The film is chilly and muted because of both the winter setting and the emotional make up of the characters. More so than in “Black Box,” “The Lie” has to manipulate its characters in order to pull off its twist. This means the film doesn’t hold up all that well once you know the ending. The other down side is the twist is not hard to figure out and once it becomes clear it opens up ideas about how the film could have perhaps played out its themes more forcefully and with more edge. It could have really dug deeper into some disturbing family and social dynamics but it only pays casual heed to them.
Director/writer Veena Sud tries to inject some social commentary by having the white family try to cast suspicion on a Pakistani neighbor. But that attempt to explore racism is neither sharp enough nor used cleverly enough. It almost feels inserted just so the film can try to tap into the popularity of socially conscious horror.
The film also suffers from the fact that none of the main characters are particularly engaging or worthy of empathy. It’s not that I want them to be likable but I need a reason to remain interested in their story. And because they just behave stupidly and are pawns in the hands of the script (which Sud adapted from the German film Wir Monster”), I grew impatient with the film.
Both of these films boast solid production values but stylistically are uninspired. Both could have also done a better job of building a sense of dread or tension. They both make attempts at weaving some sort of social commentary into the storylines since Blumhouse had such great success with that in “Get Out” and “Us,” but neither of these filmmakers is as skilled or as smart as Jordan Peele.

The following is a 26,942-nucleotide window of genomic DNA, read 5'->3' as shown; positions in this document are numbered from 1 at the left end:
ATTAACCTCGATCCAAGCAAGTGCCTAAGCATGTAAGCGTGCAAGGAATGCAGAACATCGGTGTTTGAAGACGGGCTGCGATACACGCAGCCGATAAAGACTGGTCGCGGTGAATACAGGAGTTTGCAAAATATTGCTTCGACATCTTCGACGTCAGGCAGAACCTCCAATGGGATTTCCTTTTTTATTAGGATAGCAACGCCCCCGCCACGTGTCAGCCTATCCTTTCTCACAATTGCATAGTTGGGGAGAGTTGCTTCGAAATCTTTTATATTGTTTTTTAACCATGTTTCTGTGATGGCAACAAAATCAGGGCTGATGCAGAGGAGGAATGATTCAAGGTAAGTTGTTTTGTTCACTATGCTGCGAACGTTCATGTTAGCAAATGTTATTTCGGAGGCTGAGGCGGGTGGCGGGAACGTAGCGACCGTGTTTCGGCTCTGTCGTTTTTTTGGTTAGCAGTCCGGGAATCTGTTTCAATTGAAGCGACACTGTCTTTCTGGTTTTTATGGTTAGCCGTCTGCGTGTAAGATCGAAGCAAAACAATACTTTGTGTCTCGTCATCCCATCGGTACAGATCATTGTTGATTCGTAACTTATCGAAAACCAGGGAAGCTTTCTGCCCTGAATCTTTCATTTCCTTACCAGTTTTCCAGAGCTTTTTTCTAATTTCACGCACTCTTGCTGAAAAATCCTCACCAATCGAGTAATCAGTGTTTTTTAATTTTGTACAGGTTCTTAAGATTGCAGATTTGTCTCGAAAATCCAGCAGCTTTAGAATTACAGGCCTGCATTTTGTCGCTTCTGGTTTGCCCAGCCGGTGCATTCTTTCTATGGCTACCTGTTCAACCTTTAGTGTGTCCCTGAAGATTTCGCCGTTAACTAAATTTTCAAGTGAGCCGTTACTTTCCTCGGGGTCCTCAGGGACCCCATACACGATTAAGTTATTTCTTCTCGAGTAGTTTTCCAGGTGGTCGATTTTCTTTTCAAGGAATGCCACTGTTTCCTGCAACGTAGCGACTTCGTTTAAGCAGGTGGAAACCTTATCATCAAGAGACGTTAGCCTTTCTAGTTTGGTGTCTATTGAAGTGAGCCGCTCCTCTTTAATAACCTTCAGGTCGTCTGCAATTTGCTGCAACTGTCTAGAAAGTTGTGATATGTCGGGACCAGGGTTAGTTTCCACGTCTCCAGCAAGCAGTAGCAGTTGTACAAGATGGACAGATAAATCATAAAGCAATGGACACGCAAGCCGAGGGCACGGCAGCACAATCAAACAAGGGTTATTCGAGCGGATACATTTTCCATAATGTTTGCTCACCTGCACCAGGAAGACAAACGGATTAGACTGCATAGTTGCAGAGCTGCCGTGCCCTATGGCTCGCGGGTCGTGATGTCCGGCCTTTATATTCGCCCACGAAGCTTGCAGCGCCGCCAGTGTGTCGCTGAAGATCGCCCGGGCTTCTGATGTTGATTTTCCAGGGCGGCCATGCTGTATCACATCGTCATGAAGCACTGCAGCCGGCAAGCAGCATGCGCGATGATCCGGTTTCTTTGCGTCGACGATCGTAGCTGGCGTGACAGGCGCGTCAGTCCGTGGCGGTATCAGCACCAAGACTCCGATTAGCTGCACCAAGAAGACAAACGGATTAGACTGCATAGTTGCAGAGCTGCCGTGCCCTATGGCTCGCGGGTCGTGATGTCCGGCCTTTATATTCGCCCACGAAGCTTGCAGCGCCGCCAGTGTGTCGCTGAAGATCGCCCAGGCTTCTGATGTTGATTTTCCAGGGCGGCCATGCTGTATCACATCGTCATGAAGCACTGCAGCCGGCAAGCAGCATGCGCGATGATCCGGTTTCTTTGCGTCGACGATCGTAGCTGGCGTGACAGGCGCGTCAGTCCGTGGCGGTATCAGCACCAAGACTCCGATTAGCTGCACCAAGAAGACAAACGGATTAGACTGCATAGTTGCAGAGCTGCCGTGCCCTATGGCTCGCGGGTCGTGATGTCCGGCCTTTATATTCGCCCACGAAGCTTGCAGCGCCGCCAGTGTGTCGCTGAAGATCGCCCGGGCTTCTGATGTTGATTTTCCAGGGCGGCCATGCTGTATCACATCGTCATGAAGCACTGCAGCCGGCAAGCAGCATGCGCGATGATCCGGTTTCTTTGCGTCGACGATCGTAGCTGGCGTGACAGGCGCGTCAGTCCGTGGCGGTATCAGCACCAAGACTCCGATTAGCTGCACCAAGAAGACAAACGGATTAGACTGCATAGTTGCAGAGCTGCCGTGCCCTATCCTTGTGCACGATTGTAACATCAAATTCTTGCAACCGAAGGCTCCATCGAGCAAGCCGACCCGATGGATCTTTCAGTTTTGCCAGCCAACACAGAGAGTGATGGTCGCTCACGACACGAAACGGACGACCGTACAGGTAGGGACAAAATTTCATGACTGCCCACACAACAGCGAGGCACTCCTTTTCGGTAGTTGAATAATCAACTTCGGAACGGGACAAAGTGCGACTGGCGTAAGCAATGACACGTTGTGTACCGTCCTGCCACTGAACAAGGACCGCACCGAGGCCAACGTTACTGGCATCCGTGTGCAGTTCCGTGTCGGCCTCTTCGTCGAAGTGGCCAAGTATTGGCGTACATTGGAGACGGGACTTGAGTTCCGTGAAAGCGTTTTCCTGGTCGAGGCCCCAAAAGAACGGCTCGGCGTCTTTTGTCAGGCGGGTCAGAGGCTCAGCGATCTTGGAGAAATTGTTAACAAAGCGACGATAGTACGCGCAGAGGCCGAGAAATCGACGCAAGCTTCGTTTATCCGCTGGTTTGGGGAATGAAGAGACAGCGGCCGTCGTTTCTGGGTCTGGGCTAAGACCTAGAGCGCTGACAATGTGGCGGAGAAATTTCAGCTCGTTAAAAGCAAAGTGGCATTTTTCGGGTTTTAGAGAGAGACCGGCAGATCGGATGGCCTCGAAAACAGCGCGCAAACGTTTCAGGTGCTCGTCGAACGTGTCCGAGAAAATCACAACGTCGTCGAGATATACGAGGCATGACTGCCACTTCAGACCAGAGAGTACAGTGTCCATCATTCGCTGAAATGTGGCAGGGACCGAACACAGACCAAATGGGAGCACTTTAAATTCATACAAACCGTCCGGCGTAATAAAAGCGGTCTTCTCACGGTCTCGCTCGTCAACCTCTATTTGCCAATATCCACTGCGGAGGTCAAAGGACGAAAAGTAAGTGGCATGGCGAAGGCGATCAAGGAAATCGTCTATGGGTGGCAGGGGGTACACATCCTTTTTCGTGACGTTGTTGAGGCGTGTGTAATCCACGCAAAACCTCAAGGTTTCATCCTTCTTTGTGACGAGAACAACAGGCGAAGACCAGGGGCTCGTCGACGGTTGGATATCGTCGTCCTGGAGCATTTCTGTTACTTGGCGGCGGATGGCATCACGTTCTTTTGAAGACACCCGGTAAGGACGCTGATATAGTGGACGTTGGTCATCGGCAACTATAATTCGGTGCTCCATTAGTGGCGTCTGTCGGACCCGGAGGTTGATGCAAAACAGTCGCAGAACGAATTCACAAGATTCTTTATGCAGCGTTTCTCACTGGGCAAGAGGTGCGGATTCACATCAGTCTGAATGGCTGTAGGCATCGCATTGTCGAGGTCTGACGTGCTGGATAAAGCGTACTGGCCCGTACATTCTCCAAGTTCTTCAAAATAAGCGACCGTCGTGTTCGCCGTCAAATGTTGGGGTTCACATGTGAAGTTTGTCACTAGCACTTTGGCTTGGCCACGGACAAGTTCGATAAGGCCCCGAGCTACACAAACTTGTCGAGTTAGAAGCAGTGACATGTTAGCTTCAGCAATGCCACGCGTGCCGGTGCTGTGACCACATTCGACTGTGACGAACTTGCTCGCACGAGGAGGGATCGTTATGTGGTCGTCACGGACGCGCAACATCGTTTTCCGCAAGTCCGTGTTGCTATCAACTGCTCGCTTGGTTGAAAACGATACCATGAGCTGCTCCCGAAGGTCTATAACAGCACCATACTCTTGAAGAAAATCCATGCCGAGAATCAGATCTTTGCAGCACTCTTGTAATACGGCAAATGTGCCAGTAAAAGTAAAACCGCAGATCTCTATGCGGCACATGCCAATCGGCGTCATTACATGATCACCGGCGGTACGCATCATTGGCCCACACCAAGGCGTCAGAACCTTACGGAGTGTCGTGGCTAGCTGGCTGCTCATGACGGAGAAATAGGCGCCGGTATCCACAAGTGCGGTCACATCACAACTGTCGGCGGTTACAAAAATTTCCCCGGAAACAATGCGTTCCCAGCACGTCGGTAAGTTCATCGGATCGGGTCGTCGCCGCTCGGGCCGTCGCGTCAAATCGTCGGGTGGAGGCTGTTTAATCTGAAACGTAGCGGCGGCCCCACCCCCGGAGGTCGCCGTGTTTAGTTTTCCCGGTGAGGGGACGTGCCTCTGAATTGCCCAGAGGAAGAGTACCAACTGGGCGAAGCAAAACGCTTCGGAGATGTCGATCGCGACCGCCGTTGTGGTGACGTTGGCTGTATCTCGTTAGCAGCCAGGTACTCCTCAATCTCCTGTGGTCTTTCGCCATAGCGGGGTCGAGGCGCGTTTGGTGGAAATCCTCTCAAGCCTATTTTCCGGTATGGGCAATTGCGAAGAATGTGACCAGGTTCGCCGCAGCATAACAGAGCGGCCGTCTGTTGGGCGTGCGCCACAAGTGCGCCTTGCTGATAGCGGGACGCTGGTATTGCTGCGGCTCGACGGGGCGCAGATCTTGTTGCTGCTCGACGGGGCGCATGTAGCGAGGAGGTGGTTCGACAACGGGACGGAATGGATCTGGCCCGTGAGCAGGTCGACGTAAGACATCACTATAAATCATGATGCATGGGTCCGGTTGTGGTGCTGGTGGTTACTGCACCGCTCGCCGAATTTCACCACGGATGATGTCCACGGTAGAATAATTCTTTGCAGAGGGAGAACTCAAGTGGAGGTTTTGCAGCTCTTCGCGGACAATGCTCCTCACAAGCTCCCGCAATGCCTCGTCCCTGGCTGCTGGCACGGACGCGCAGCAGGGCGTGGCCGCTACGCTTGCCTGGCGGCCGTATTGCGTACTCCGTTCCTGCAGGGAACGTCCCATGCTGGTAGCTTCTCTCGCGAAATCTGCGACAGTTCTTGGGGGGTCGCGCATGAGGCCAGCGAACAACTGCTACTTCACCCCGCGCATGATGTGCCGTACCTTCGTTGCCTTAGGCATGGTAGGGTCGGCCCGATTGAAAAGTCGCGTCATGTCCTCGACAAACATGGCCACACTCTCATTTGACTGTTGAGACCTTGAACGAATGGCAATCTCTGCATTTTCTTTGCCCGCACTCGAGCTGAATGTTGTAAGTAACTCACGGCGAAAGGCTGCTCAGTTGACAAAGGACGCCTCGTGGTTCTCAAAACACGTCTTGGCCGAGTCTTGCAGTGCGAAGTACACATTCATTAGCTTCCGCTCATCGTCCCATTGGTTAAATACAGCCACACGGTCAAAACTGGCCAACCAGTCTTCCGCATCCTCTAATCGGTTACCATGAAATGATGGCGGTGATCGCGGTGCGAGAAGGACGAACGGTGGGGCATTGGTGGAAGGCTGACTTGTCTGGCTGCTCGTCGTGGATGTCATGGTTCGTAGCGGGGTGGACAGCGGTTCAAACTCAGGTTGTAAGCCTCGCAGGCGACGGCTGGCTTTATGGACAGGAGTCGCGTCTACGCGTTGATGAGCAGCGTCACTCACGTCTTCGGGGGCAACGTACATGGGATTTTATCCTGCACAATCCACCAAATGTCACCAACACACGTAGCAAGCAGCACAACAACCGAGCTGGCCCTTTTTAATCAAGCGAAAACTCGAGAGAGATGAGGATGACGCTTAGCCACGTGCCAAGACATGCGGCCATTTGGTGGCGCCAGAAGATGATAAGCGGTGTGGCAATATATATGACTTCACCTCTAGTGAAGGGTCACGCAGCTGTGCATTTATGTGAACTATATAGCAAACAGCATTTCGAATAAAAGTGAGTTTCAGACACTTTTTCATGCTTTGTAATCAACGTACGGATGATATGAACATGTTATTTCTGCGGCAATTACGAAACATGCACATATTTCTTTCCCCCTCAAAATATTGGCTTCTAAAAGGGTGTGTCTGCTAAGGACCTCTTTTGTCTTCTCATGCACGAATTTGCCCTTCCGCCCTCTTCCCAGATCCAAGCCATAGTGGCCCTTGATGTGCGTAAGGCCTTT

These films stand in interesting contrast to a Shudder film called “Host,” about friends who decide to hold a séance on Zoom. While “Black Box” and “The Lie” stretch their material thin, “Host” knows exactly how long to stay its welcome.
It’s refreshing to find a film that recognizes its limits and plays smartly within them. Since the set up is they are all in quarantine and have to Zoom together, the film uses all the trappings of a Zoom meeting in terms of the way the image is presented. The clever opening of the film looks like someone has taken control of your computer screen. “Host” builds effectively, using fake scares to deflate tension before delivering the real ones, and it almost plays within the 40 minute free Zoom meeting limit. Instead of feeling cheated by the film being much shorter than a usual I was delighted that it lasted exactly how long it needed to be. The only leap of faith it asks is that you don’t think too much about how we are seeing some of the footage.
Although neither “Black Box” nor “The Lie” hit it out of the park, there was enough merit to make me interested in watching the next two films. And kudos to Blumhouse for at least providing opportunities to filmmakers who want to work in the horror genre.
Arts & Culture Reporter
I cover arts and culture, from Comic-Con to opera, from pop entertainment to fine art, from zombies to Shakespeare. I am interested in going behind the scenes to explore the creative process; seeing how pop culture reflects social issues; and providing a context for art and entertainment.